L. Sprague de Camp

(November 27, 1907 – November 6, 2000)

An aeronautical engineer by training, de Camp took up writing sf and fantasy in the late 30s and was one of the mainstays of both Unknown and Astounding under Campbell. He married Catherine Crook de Camp in 1939, and served (along with Heinlein and Asimov) at the Philadelphia Navy Yard during WW II.

After the war, he continue to write sf and fantasy, as well as a considerable amount of non-fiction, particularly history. He traveled extensively around the world. He was a member of the Trap Door Spiders and the Swordsmen and Sorcerers' Guild of America. Probably his most famous works are Lest Darkness Fall and The Incomplete Enchanter. He lived in the Philadelphia area for most of his life.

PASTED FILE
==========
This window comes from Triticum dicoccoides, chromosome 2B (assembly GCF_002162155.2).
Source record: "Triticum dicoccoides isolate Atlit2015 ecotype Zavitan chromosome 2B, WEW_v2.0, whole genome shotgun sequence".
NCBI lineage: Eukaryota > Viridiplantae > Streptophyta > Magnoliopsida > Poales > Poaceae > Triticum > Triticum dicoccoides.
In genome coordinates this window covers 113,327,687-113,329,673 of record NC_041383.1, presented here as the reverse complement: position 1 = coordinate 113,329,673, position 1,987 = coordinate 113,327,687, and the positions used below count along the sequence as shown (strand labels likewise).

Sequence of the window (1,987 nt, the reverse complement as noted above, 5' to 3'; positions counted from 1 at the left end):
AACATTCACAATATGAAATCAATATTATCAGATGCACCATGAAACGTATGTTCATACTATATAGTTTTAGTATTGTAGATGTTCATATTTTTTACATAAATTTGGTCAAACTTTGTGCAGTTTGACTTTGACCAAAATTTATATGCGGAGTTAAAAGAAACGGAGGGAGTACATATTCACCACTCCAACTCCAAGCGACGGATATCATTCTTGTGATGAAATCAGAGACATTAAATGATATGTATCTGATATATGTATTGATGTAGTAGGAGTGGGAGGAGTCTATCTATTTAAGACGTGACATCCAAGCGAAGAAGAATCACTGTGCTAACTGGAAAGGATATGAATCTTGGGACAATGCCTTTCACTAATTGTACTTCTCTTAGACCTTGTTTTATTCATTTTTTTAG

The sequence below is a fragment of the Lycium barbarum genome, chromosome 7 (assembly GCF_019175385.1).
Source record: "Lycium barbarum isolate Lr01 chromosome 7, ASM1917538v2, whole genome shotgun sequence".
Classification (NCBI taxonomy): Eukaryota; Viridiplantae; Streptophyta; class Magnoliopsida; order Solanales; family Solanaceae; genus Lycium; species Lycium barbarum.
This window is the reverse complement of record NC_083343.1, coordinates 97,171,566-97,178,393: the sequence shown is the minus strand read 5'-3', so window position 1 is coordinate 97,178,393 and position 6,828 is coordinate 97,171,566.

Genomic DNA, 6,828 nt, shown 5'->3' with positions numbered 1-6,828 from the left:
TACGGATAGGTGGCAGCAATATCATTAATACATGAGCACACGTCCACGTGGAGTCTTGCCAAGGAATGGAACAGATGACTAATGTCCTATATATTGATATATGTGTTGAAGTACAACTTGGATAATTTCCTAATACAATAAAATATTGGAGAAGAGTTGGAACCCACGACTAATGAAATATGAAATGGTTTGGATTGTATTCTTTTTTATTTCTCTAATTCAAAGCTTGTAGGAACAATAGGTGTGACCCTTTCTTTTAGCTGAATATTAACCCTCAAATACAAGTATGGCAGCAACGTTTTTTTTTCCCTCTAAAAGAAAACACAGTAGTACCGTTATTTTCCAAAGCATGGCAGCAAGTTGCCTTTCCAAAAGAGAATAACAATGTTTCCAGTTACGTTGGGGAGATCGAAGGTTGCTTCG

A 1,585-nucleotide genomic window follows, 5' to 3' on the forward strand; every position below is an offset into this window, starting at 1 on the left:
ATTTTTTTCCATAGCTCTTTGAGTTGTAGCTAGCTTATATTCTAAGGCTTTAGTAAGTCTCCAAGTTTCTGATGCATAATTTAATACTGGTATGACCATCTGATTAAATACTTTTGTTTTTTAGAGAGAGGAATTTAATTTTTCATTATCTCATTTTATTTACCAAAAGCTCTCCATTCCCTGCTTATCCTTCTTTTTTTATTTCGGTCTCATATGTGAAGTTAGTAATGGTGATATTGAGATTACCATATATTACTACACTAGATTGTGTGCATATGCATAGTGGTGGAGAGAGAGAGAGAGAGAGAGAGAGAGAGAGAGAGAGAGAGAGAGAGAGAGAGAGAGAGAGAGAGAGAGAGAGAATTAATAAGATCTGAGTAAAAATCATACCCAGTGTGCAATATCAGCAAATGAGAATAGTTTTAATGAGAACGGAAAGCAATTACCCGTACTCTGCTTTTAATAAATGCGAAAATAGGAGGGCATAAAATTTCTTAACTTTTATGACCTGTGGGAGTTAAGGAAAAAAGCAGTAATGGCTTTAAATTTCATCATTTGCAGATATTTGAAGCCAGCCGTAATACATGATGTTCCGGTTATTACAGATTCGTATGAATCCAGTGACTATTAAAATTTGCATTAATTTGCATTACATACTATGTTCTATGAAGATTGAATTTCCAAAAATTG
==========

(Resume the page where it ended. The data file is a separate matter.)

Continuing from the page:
He was Guest of Honor at Tricon, the 1966 Worldcon and his autobiography, Time and Chance won the 1997 Best Non-Fiction Book Hugo. His book the Science-Fiction Handbook was nominated for the 1954 Best Related Book Retro Hugo, "A Gun for Dinosaur" was nominated for the 1956 Best Novelette Hugo and de Camp was nominated for the 1956 Best Feature Writer Hugo.

He was not primarily a fan, but was a very fannish pro. He wrote extensively for Amra and was one of the founders of the Hyborian Legion. He (along with Fritz Leiber) helped get Discon I off to a good start (see The First Day). He was parliamentarian of the WSFS Business Meeting in 1960 (see the meeting minutes from Amra).

Other Awards, Honors and GoHships:

SF Encyclopedia entry

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